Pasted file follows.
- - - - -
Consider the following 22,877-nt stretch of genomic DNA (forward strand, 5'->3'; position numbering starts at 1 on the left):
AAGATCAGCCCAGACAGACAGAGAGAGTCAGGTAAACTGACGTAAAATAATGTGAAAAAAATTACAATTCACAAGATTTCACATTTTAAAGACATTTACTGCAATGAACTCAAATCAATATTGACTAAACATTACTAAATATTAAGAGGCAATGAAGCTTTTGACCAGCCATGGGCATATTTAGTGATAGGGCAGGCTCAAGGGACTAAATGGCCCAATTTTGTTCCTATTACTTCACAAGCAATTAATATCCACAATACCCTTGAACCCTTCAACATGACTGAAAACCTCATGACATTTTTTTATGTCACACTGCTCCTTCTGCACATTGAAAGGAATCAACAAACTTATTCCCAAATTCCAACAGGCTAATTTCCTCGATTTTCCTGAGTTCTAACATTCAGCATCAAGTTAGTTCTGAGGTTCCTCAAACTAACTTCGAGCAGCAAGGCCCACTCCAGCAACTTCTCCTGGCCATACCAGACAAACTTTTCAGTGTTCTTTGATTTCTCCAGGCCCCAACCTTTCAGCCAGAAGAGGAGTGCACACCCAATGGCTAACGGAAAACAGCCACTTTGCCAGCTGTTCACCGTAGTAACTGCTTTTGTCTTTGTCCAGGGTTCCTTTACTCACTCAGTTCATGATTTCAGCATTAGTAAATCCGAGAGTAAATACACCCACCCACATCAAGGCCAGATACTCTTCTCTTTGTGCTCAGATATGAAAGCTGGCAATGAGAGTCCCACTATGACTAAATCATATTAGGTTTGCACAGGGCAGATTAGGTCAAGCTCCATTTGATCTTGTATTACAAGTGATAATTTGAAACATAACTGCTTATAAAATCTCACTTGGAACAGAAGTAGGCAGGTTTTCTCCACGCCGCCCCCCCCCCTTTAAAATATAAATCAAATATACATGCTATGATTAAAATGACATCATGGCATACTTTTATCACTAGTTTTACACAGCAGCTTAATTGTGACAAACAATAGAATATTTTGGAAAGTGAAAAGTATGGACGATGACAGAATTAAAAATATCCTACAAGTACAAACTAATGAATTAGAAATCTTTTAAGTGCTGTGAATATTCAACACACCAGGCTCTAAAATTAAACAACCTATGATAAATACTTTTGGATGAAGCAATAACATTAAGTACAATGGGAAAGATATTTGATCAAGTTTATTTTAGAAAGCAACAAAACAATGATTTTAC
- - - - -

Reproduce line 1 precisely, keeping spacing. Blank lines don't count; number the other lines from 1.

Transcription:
Consider the following 22,877-nt stretch of genomic DNA (forward strand, 5'->3'; position numbering starts at 1 on the left):